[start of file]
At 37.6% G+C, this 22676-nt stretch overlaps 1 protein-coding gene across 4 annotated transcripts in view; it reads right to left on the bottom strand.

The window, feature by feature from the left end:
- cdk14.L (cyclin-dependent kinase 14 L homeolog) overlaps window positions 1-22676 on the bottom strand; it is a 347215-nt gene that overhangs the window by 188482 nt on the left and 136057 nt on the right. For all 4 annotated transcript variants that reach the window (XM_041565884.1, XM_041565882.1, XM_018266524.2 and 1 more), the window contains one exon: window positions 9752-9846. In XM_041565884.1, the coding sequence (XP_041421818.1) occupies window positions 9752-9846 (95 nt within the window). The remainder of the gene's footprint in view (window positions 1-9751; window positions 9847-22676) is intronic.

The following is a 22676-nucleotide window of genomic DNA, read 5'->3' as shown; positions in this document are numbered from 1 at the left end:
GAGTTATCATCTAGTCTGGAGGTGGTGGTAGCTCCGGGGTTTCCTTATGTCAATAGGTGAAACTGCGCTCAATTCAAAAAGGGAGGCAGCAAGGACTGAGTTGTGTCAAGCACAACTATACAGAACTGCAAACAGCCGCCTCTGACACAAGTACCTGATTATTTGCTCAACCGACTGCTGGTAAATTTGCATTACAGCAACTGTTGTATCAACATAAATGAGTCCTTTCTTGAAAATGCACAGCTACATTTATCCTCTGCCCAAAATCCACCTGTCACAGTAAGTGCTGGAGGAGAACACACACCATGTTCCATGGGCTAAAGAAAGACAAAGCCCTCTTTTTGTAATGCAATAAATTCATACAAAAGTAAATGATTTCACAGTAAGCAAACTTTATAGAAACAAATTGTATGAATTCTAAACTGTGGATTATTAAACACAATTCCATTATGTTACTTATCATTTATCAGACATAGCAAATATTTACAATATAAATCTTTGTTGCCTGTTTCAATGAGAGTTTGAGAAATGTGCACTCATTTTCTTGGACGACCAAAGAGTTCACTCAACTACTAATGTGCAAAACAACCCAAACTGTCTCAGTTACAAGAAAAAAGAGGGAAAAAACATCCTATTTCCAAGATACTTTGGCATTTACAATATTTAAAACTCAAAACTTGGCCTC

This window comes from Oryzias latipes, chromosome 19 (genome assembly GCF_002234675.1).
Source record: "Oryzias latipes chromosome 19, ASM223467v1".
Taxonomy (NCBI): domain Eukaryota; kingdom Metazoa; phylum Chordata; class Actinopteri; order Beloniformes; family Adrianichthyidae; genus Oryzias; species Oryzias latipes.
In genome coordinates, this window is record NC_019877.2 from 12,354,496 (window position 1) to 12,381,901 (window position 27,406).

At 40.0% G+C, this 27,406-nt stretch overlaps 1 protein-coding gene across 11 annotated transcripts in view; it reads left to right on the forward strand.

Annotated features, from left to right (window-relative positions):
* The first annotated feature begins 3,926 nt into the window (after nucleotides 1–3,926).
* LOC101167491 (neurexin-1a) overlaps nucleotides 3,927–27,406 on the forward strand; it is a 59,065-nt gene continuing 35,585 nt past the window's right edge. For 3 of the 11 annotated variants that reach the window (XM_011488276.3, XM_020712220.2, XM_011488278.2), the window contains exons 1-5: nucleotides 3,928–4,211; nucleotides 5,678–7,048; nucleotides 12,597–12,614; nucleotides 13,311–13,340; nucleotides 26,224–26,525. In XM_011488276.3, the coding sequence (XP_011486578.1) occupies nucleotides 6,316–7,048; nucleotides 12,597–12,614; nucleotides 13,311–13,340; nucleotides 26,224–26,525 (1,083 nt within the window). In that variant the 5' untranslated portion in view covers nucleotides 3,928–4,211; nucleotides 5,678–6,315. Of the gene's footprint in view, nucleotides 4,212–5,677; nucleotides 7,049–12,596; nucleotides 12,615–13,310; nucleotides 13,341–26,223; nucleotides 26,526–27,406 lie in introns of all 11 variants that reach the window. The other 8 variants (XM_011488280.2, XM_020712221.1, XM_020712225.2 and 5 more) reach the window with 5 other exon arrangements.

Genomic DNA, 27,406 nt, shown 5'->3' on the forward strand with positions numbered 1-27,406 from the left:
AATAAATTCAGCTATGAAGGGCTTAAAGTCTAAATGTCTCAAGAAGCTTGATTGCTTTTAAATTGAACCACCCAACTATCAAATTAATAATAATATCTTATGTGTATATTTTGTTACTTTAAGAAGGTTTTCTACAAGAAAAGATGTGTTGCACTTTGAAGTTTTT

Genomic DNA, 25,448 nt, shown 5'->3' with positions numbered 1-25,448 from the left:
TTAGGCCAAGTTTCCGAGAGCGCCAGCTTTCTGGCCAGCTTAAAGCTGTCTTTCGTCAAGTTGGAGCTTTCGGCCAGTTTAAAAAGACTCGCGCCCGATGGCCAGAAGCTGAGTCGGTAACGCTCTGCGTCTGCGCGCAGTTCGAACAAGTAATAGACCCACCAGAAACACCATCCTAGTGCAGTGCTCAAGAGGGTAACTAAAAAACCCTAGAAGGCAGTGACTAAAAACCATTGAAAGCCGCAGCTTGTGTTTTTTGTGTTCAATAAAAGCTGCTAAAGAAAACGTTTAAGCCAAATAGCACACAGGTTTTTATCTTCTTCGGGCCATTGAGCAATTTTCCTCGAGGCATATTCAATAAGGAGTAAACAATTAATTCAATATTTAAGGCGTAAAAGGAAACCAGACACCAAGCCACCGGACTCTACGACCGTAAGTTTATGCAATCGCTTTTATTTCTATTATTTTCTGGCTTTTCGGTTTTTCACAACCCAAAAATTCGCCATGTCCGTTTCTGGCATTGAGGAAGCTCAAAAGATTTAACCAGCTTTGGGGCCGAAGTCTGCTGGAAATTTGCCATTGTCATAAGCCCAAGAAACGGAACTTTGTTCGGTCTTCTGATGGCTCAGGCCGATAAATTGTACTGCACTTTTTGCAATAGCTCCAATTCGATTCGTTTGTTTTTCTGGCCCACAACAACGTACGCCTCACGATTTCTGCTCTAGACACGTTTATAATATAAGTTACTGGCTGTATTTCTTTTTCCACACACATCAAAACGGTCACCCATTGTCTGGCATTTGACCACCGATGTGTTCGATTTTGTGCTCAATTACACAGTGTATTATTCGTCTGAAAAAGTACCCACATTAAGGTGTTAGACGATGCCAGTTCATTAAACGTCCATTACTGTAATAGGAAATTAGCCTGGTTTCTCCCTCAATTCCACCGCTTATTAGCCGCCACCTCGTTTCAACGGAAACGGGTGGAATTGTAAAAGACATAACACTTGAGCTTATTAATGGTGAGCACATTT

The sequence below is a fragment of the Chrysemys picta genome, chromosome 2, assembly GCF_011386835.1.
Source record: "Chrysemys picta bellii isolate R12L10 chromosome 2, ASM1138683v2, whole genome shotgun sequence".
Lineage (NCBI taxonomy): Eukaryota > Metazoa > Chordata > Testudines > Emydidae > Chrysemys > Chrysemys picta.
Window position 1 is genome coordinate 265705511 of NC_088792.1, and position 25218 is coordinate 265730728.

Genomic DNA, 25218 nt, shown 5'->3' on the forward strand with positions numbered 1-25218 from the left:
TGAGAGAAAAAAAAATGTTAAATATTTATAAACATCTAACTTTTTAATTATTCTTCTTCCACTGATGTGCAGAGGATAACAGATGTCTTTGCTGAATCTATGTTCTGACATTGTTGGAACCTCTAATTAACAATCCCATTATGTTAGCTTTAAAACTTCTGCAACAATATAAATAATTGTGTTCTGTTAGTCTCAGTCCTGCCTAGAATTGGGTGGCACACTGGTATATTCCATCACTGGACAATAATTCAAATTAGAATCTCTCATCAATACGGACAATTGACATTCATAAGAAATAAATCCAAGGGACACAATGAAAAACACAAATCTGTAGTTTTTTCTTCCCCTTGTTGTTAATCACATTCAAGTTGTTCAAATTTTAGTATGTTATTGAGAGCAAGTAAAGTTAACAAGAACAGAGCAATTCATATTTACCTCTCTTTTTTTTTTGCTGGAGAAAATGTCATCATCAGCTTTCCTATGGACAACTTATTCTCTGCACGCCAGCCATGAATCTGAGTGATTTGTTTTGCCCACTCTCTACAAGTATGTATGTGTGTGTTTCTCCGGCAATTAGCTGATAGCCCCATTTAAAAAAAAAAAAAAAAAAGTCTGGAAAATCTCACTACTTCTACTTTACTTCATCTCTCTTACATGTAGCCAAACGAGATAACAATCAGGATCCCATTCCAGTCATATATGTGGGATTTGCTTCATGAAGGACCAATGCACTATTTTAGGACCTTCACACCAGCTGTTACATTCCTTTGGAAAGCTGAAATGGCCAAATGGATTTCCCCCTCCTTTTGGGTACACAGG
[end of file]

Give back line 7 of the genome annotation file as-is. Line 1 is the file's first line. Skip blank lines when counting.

Source record: "Oryzias latipes chromosome 19, ASM223467v1".